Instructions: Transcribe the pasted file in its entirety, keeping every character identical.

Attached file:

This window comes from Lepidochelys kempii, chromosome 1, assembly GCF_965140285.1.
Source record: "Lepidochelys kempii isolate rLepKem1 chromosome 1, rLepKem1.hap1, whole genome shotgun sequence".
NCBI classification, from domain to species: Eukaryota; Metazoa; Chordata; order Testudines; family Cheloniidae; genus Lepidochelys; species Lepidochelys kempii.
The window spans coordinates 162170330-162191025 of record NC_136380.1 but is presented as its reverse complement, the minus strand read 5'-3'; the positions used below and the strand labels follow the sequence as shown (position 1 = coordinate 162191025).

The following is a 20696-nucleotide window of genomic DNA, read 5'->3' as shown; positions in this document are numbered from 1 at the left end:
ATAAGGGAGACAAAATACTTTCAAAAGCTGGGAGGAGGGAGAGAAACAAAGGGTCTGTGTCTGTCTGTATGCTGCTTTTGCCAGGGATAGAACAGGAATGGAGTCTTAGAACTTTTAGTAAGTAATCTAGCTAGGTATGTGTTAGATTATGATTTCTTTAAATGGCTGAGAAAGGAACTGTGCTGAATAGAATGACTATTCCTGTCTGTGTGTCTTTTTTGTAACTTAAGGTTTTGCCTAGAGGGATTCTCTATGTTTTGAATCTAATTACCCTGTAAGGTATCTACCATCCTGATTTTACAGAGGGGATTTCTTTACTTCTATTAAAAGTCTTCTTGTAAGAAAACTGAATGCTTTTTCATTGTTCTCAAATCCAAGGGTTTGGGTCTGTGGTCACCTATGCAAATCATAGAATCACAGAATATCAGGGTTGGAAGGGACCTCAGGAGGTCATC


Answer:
This window comes from Lepidochelys kempii, chromosome 1, assembly GCF_965140285.1.
Source record: "Lepidochelys kempii isolate rLepKem1 chromosome 1, rLepKem1.hap1, whole genome shotgun sequence".
NCBI classification, from domain to species: Eukaryota; Metazoa; Chordata; order Testudines; family Cheloniidae; genus Lepidochelys; species Lepidochelys kempii.
The window spans coordinates 162170330-162191025 of record NC_136380.1 but is presented as its reverse complement, the minus strand read 5'-3'; the positions used below and the strand labels follow the sequence as shown (position 1 = coordinate 162191025).

The following is a 20696-nucleotide window of genomic DNA, read 5'->3' as shown; positions in this document are numbered from 1 at the left end:
ATAAGGGAGACAAAATACTTTCAAAAGCTGGGAGGAGGGAGAGAAACAAAGGGTCTGTGTCTGTCTGTATGCTGCTTTTGCCAGGGATAGAACAGGAATGGAGTCTTAGAACTTTTAGTAAGTAATCTAGCTAGGTATGTGTTAGATTATGATTTCTTTAAATGGCTGAGAAAGGAACTGTGCTGAATAGAATGACTATTCCTGTCTGTGTGTCTTTTTTGTAACTTAAGGTTTTGCCTAGAGGGATTCTCTATGTTTTGAATCTAATTACCCTGTAAGGTATCTACCATCCTGATTTTACAGAGGGGATTTCTTTACTTCTATTAAAAGTCTTCTTGTAAGAAAACTGAATGCTTTTTCATTGTTCTCAAATCCAAGGGTTTGGGTCTGTGGTCACCTATGCAAATCATAGAATCACAGAATATCAGGGTTGGAAGGGACCTCAGGAGGTCATC